As it was perfected, the Ron Pittard method consisted of molding fish in plaster, and then tooling the mold to remove any imperfections or add back any missing scales, etc. Being able to tool the mold meant that having a poor specimen to mold was inconsequential because any issue with the fish was fixable. It meant more work of course, but all fish could be equally flawless when finished. Ron would cast each fish model in two halves and then bind the halves together. This made for perfect seams, less wear and tear on the molds, and the ability to add in hand-carved gills, inner mouth, and support rods from the inside of the fish before the halves were joined together. It also enabled him to add curves to the fins and to make them as thin as he wanted because he could sand them down from the inside. Insisting that plaster was an “archaic” method, nearly everyone else had been trying to cast a whole fish with it, as they do to this day with every other molding and casting system besides plaster.
When it came to painting, Ron developed his approach based on his findings while working at the Columbia River Estuary Project. He surmised that most of the brilliance we see on real fish scales are the result of a bright, transparent chrome/silver, and that any scales that appear to be “gold,” for example, are gold because of yellow pigments refracting through that bright silver. Hence, he would spray on very light washes of transparent colors and clear coats, and then hand-paint an ultra-bright, in transparent silver on each scale over the color, then repeat the process and build up layer after layer to create true depth to the painting.
The silver he used was a lead-based paint that they stopped making in 1963. Ron had more than a lifetime supply of this special paint. Ron’s shop was broken into at one point; the thief wanted the priceless paint, among other things. It was said that when the perpetrator found out he still had to paint each scale several times to build up its brilliance, he lost all interest. Ron became the master at the use of that silver paint. He learned exactly what colors to spray early on to be able to spray certain other colors at the last stage to achieve the affect needed. On a rainbow trout, for example, you would swear that he hand-painted gold scales on the back, but Ron never did. Over time, his ability to paint a perfect scale shape with one, lightning quick stroke of a brush was amazing. He never outlined a scale first, and he never did any scale tipping, and he rarely ever rested his hand on the fish while painting. The beauty of the silver paint was that it did not show up as an opaque gray in areas that weren’t reflecting light. The bad news was that unlike the common opaque graybased silvers, you had to paint each scale several times to achieve this beauty. Ron was like a machine with it. He would put together a group of a dozen or so fish and then paint all the scales over the next several days with his light, transparent, sprayed washes in between scale coats until they were done.
Many of Ron’s fish called for spots or detailed patterns or markings. For these he hand-brushed them using artist’s oil paints. There were no compatibility issues because the colors he sprayed were from the same paint, just with lacquer and lacquer thinner added. He never used any conventional taxidermist’s supplies or paint and never used any commercially-available fish “blanks.”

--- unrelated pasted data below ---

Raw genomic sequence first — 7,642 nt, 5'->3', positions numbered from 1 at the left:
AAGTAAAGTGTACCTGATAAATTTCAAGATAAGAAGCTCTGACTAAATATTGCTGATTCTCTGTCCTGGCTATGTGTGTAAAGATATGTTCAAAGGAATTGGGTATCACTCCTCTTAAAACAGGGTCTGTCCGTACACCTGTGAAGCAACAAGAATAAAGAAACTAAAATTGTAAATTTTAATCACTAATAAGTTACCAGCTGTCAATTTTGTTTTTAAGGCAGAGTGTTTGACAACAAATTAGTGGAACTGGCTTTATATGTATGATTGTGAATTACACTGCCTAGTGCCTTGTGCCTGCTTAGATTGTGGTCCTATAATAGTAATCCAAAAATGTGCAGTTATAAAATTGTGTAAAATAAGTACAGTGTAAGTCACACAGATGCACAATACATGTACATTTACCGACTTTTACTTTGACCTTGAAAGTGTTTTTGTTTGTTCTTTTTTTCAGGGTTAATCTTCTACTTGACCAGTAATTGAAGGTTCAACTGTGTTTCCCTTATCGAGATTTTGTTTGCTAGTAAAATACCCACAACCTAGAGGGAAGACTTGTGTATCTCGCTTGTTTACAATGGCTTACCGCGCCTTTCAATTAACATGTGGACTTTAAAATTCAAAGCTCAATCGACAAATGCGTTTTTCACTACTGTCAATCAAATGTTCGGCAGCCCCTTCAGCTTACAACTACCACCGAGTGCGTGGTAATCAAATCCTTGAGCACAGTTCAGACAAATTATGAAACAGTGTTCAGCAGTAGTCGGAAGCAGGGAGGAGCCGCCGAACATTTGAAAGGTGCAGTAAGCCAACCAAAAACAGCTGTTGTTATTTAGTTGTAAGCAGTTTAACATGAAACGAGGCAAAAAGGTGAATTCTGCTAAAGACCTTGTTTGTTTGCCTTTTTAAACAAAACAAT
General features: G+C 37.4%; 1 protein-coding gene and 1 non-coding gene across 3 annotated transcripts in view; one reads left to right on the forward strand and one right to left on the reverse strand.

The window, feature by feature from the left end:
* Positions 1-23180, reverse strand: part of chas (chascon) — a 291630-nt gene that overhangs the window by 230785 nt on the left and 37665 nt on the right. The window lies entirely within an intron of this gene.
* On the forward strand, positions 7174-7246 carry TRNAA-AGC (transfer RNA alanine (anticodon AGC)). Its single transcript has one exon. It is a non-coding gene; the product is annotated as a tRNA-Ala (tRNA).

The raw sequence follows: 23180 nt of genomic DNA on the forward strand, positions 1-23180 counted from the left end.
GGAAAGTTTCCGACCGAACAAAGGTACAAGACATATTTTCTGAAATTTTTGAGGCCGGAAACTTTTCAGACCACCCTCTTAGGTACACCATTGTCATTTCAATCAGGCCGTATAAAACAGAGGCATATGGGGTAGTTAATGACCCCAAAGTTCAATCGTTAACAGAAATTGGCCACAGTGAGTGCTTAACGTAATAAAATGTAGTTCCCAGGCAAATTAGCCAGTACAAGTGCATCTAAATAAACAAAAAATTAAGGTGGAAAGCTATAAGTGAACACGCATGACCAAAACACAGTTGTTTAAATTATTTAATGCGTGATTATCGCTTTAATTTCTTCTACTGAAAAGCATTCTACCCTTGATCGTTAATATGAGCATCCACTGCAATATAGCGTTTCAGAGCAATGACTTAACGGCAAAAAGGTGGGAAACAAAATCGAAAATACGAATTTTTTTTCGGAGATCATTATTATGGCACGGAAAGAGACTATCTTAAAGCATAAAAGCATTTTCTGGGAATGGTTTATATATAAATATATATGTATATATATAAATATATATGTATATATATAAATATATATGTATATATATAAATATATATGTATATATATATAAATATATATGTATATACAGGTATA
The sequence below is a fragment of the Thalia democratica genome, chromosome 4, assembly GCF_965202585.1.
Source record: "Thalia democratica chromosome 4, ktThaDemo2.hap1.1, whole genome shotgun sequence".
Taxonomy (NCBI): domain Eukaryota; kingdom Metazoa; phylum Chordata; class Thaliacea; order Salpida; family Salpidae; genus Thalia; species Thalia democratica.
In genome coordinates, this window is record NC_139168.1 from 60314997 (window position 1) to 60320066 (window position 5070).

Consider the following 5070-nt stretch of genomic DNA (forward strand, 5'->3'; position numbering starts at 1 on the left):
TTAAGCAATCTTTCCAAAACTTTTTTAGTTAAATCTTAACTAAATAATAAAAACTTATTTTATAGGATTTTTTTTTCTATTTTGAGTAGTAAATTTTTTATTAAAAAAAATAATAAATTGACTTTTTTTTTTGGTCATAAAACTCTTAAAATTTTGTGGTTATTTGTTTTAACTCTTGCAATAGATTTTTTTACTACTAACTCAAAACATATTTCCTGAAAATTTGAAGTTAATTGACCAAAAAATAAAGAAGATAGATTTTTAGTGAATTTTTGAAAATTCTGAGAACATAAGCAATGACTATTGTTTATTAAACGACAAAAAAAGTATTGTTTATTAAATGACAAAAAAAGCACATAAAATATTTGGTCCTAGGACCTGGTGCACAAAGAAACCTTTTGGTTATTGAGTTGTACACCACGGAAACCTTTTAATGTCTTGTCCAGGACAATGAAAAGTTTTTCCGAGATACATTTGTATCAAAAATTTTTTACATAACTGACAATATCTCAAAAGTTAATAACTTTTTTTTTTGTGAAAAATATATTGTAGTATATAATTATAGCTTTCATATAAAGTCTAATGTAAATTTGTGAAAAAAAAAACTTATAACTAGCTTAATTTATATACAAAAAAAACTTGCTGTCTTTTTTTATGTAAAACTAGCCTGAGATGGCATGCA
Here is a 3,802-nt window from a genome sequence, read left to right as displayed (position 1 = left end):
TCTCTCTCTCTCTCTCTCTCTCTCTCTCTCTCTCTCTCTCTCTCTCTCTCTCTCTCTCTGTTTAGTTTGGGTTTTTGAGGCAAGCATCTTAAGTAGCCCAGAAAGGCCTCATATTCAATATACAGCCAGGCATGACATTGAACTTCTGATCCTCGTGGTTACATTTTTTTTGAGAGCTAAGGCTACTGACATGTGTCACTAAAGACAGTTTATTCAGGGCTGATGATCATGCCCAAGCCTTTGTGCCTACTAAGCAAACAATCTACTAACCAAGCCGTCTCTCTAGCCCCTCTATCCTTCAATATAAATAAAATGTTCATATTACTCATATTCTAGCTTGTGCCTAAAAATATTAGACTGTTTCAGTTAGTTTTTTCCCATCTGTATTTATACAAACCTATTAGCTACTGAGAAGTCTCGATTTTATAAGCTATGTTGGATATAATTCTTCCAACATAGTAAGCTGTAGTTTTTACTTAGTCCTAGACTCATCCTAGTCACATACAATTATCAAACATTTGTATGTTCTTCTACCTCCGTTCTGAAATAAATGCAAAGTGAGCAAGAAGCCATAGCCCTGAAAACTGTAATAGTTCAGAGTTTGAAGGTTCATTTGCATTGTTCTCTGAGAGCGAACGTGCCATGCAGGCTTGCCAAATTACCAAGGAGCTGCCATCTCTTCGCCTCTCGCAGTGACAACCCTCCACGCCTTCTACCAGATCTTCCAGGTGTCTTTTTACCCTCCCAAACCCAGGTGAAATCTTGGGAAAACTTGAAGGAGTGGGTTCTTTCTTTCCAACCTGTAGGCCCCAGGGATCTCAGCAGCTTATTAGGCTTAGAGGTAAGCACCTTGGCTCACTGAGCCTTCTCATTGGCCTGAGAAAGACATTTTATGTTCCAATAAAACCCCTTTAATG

Another unique, artistic touch that Ron became known for was his framed painting behind each fish, each of an underwater scene and each was unique to that fish. This method came partially out of necessity as Ron was constantly having to ship fish, and having the fish securely attached to a sturdy wooden backboard made crating and shipping easy. But the style made his work instantly recognizable and has been honored and respected to this day as his trademark style. Occasionally, a client would ask if he would do a bare fish with only a small hanger on the back and Ron would always refuse. He was pretty adamant about that and always made me promise to continue the tradition, which I gladly obliged.
Things really started rolling and Ron was outgrowing one shop after another. He finally got into a great shop, only to get the news that the landlord had been failing to pay taxes on it and if Ron wanted to stay, he would have to buy the building and pay the back taxes, which he reluctantly did. That turned out to be a huge blessing because shortly after that, a large commercial developer needed that property bad and was willing to pay enough to make it worth moving again and starting all over. I remember Ron showing my parents and me the blueprints of his new shop to be built on the Necanicum River with a large apartment above. It was Ron’s dream shop and it came to fruition.
All throughout the 1990’s and into the new millennium, Ron was living his dream of making fish replicas full time. He was making usually 60 to 80 fish per year; in a few years he would make over 90. He divided his time between fish replicas and painting his fish charts. His charts were selling very well, which supplemented his income. He also landed quite a few good jobs making large fish dioramas and displays for hatcheries, dams, and museums. In addition to this he did several technical drawings of marine invertebrates and miscellaneous odd jobs, usually related to marine life.